Initially, it was very discouraging. I could spent two hours writing a single page! Eventually, bit by bit, the writing began to flow. Eventually there were times when I could hardly type fast enough as the story unfolded.
Mastering anything requires relentless practice of the right kind. Whether or not my practice was of the right kind you can judge for yourself. What I can tell you is that there’s no mastery without persistence.
Probably another necessary condition of writing well is being a voracious reader. Although I’d read many great novels, it made no sense for me even to try to emulate great writers such as Herman Melville, Fyodor Dostoevsky, Leo Tolstoy, James Joyce, William Faulkner, the Bronte sisters, Charles Dickens, Alexandre Dumas, D. H. Lawrence, Aleksandr Solzhenitsyn, Thomas Hardy, Gustave Flaubert, and many others. My ego wasn’t large enough.
Instead, I aimed for genre fiction. Since I’d read most of the classic works by authors such as Edgar Allen Poe, Arthur Conan Doyle, Agatha Christie, Dashiell Hammett, Raymond Chandler, Mickey Spillane, Rex Stout, John D. MacDonald, Ross McDonald, and many others as well as more recent fare by writers such as Umberto Eco, Sara Paretsky, Scott Turow, Elmore Leonard, Tony Hillerman, Johathan Kellerman, Jeffry Deaver, Stephen White, Michael Connelly, Nelson DeMille, Patricia Cornwall, Sue Grafton, John Grisham, and many others, I thought I might have at least a small chance at emulating them.
Perhaps I managed to create a central character, Max Stephansson, who is interesting and appealing. The stimulating circumstances he found himself in may have resulted in a good story. A girl who’d been a student of his vanishes. Her worried grandfather asks Max to solve the mystery. What Max discovers is tragic. The suspense surrounding her disappearance unfolds to yield insight, but at the cost of danger and death.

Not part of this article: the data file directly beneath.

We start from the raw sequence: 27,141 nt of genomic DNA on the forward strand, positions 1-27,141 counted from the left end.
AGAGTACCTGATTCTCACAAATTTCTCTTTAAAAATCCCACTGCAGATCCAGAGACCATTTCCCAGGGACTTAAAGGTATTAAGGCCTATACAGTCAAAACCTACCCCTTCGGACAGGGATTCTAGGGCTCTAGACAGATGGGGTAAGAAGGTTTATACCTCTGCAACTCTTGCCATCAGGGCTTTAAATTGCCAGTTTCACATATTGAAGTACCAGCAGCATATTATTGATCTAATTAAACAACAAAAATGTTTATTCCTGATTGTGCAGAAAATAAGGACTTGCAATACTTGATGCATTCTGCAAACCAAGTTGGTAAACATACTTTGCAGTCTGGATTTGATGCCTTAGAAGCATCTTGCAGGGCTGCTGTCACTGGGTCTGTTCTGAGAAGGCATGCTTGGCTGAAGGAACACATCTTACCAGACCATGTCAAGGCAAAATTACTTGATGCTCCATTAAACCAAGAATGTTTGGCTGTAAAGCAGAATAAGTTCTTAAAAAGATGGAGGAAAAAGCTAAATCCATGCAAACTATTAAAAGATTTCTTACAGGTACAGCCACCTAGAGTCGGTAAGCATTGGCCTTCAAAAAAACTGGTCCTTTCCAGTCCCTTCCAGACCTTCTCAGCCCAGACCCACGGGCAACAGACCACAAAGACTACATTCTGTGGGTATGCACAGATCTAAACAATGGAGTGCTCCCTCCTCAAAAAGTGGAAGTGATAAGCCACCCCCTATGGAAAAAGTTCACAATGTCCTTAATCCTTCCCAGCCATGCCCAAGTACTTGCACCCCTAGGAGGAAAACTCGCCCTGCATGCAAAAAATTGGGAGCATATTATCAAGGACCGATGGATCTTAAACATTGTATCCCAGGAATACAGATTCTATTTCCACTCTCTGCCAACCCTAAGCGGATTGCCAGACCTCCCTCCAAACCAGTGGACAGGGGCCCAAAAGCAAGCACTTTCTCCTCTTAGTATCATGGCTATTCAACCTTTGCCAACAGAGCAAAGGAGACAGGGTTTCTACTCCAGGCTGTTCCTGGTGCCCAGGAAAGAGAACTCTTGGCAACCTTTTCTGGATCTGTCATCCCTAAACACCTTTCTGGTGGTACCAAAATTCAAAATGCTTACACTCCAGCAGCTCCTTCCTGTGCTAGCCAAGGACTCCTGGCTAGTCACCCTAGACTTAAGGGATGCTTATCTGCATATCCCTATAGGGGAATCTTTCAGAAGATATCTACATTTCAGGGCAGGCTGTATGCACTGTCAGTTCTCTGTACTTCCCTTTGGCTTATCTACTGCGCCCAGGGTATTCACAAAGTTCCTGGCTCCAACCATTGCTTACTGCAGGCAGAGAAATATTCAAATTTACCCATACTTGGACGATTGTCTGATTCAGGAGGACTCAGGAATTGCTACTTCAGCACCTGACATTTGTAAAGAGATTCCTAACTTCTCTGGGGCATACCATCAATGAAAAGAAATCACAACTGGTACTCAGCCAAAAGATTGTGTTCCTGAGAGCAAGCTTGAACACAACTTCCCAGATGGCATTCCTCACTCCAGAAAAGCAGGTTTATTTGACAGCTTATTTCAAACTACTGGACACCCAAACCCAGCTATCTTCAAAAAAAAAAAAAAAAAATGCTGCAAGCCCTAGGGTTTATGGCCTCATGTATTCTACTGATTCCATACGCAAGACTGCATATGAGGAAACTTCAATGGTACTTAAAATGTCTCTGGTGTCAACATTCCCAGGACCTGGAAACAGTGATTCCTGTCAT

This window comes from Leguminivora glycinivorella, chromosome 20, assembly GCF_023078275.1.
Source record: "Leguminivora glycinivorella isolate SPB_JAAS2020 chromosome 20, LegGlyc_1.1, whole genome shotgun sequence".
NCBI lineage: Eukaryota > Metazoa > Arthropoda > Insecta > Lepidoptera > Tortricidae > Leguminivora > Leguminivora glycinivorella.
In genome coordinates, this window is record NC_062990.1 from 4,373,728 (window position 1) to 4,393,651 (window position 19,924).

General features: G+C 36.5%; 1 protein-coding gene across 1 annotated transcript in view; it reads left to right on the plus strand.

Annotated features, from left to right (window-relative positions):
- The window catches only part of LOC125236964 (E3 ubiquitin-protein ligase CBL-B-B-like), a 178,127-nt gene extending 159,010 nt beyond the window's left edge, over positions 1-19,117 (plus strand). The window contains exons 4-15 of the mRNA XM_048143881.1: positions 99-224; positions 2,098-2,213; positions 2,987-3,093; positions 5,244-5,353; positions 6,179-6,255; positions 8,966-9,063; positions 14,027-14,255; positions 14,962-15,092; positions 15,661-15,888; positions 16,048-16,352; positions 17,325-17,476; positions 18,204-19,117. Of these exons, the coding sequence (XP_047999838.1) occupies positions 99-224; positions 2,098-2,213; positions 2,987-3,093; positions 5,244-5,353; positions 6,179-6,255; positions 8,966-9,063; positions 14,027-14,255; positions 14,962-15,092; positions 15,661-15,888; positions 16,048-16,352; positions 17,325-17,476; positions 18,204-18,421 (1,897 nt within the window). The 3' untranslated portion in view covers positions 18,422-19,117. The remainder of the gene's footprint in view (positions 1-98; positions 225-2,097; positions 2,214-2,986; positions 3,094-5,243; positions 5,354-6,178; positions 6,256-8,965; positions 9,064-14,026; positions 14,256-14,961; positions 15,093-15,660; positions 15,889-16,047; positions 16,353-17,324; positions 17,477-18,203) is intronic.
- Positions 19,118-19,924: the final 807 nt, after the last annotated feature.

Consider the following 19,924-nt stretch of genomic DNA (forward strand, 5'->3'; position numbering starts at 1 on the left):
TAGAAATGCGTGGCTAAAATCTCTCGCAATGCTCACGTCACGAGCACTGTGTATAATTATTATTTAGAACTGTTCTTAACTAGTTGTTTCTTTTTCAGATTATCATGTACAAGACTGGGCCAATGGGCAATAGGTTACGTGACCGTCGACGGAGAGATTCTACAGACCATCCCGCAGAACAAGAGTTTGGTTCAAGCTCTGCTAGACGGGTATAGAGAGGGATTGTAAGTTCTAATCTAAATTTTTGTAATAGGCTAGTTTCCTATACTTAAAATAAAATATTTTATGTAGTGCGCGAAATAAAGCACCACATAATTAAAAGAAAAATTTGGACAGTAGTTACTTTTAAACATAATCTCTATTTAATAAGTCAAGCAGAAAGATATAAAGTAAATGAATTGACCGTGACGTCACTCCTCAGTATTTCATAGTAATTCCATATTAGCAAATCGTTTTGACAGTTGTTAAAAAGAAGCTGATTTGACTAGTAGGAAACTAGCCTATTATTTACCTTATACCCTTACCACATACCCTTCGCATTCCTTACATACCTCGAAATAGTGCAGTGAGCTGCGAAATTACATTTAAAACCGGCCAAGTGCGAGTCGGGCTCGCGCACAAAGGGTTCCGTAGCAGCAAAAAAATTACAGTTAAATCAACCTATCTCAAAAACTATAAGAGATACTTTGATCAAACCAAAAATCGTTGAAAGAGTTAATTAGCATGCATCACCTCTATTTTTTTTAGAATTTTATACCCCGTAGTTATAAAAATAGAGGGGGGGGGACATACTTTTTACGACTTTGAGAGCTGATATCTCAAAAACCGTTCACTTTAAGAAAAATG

Being uncertain whether or not I was able to provide readers with a stimulating story, I decided to add a bonus to the book: at least the first 100 purchasers will have the option of getting a personal consultation with me at no extra cost. This is a bonus worth 9 times the cost of the paperback version of the book, which is $10.95. The bonus even comes with the $2.99 Kindle version!
To ensure that you receive the bonus, purchase the book on 22 May 12. Whether or not you happen to like the story, I’m confident that you’ll enjoy the bonus and find it valuable.
At the moment, I’m working on a trilogy of short, health-related nonfiction books designed to supplement a popular website (namely, http://www.lasting-weight-loss.com ) of which I’m the co-author.
Dennis, thanks for guest blogging today and sharing your insight into what creative acts have in common. You make some interesting points.
Now for a bit of background on Dennis. He taught philosophy from 1977 until 2009 at SUNY Geneseo where counseling was part of his job for 32 years. He’s been a philosopher, a lover of wisdom, since 1964.
Dennis said, “I’m still trying to live well, wisely, and compassionately, which entails that I’m not there yet. Living an examined life has a lot to do with constantly letting go and opening fully into whatever unfolds.”
For more on Dennis and his writing, visit http://www.peace-of-mind-training.com/, or http://www.lasting-weight-loss.com/ (where he is co-creator) and his personal blog at http://dennis-bradford.com.
What do you think creative acts have in common? Thanks so much for stopping by today. Have a great Tuesday and remember to take a few moments to read today.